This site is all about Proclaiming the Glory of God in the Church, so it will not be very often that I will appeal to secular, non-Christian sources as valuable for God’s people. I have, however, come across a really good article in my current employment (Rotessa) that churches, and especially leadership, should read and take to heart. The author is not a believer, to my knowledge, and yet he captures the essence of what is so wrong with churches today and why they simply cannot find and hold onto good pastors and leaders.
The issue is simple – we assume that a pastor or elder, or a Christian in general, must be ‘nice.’ Whatever that means. In the church it is usually put in more spiritually sounding terms . We talk about love in stead of nice, but we equate the two. We assume that ‘being nice’ = ‘loving’. Our understanding of ‘love’, then, becomes based on subjective realities rather than Scripture. So when we criticize people for not being ‘loving’ in their personal interactions with us or others we are often criticizing them for simply not meeting our own personal criteria for what I think it means to be ‘nice’. When this kind of subjectiveness takes over the church and its leadership, well to be frank, we are all screwed. Why? Because, “‘Just be nice’ is emotionally resonant but nutritionally shallow advice…”
Here is how the author of the article sees the problem:
Recipe: take some honest feedback and sandwich it in between two compliments. This brown bag psychology implies any sort of critical feedback requires double the praise to make up for it, even if you have to reach.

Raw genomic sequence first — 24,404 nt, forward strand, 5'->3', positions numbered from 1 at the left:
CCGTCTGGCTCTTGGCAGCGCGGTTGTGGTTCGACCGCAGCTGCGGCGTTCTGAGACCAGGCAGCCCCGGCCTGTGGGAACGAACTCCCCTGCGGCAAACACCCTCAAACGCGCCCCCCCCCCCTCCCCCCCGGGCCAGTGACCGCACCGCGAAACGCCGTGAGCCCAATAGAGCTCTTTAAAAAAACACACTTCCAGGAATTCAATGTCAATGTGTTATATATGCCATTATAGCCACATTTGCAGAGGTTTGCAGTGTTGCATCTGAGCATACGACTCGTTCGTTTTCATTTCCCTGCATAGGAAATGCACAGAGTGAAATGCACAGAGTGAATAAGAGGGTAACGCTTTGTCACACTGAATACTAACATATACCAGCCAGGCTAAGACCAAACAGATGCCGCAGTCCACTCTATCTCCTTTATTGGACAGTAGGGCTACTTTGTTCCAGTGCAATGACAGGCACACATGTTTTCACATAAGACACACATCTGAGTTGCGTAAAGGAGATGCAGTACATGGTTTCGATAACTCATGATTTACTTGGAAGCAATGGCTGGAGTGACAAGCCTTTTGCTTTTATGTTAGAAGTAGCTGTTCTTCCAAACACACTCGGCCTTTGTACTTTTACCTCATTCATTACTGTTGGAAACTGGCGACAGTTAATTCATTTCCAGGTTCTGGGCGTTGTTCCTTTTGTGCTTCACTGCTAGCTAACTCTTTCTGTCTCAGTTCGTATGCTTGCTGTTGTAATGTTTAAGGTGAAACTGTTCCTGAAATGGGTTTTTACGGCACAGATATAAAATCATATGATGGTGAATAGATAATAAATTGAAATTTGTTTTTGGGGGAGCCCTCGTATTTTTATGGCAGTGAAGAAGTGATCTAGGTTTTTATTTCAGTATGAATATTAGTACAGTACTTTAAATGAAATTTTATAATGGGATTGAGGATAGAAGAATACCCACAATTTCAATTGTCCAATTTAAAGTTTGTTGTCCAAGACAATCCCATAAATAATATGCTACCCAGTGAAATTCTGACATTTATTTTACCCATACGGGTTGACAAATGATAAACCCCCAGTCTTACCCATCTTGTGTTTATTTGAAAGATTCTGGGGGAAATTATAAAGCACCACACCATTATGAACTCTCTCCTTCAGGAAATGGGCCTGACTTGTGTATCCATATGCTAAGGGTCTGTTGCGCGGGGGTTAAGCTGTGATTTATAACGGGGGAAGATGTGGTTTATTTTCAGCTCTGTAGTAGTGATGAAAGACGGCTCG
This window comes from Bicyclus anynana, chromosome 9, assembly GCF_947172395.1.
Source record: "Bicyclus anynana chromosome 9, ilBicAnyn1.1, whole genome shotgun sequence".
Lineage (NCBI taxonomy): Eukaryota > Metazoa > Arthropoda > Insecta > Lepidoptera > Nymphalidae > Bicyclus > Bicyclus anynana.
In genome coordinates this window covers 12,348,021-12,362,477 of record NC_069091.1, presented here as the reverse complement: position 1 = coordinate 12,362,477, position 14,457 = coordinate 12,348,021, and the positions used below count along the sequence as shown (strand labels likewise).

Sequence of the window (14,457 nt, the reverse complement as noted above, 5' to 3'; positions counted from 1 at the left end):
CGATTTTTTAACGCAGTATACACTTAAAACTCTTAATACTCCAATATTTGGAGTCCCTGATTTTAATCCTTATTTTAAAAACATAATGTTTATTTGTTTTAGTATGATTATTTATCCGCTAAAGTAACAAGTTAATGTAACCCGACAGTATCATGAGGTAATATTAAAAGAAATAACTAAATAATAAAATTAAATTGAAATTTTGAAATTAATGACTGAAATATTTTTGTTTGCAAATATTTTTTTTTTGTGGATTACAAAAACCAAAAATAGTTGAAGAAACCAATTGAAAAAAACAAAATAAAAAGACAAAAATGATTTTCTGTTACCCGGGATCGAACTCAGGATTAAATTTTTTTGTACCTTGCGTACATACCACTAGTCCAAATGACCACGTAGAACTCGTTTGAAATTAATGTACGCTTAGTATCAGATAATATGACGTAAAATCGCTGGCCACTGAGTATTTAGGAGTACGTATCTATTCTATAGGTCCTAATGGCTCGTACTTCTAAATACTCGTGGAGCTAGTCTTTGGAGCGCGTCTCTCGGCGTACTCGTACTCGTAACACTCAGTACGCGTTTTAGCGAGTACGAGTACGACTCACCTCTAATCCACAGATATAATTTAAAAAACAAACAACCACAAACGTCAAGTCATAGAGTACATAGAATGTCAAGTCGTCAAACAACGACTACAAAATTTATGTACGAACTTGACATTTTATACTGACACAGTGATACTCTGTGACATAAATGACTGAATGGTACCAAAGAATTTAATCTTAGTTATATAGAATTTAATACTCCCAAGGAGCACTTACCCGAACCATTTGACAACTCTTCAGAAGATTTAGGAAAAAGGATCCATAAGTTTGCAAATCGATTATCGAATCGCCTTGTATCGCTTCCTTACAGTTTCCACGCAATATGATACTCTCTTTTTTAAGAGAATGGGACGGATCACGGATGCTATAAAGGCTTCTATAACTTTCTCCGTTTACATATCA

You’re left making a dangerous assumption: that critique and criticism are inherently unkind. Operating with this mindset creates an unhealthy expectation for “conversational fluff.” People start tip-toeing around each other and resort to using undecipherable soft language that’s sole purpose is to ward off conflict and protect feelings. The truth inevitably becomes buried under a pile of pleasantries.
Soon enough you’ll be stuffed on compliment sandwiches and starving for some honesty.
Oh, baby does this sound like most churches to me. So what is the solution? The author continues:
A smarter approach is to have a built-in good faith clause (Assumed Benevolence) – to always interpret feedback and judgment from your team as coming from a good place.
This isn’t to say working together requires pre-emptive pardons for reckless insensitivity. Being honest doesn’t mean being a brute. But you’re better off accepting that a little friction is bound to happen. Friction in small doses is perfectly fine; it’s the only way to make sparks fly. . .
With benevolence assumed, you’re free to share the unblemished truth. No need for defensive language; everyone should already be assuming positive intent.
Boy does that sound biblical!?! Yet how many churches and leaders miss this entirely!!! Go back and read that last section again. It’s freaking brilliant!
The Bible, to my knowledge, never commands us to be ‘nice’ to each other. Yet, as Voddie Bauckham has said, it has become the church’s 11th commandment: “Thou shalt be nice” has trumped all other commandments in Scripture. The Bible does not call us to be nice to each other but to speak the truth in love, to receive reprimand in love and to show grace and love in all of our relationships. (Proverbs 27:5; Ephesians 4:15; Hebrews 12:3-11) How much better would our relationships be if we applied the “Assumed Benevolence” principle (which is clearly a biblical idea) to all of our relationships? How much easier would leadership be in the church if the congregation treated its leaders according to this principle? How much easier would it be to submit to the leadership of the church if we dealt with them “in good faith” rather than demanded them to be nice to us?
Here’s my advice. Christian leaders don’t be nice. Christians don’t demand that your leaders be nice. The word ‘nice’ isn’t in the Bible after all!
Soli Deo Gloria
The article I’ve been discussing can be read here.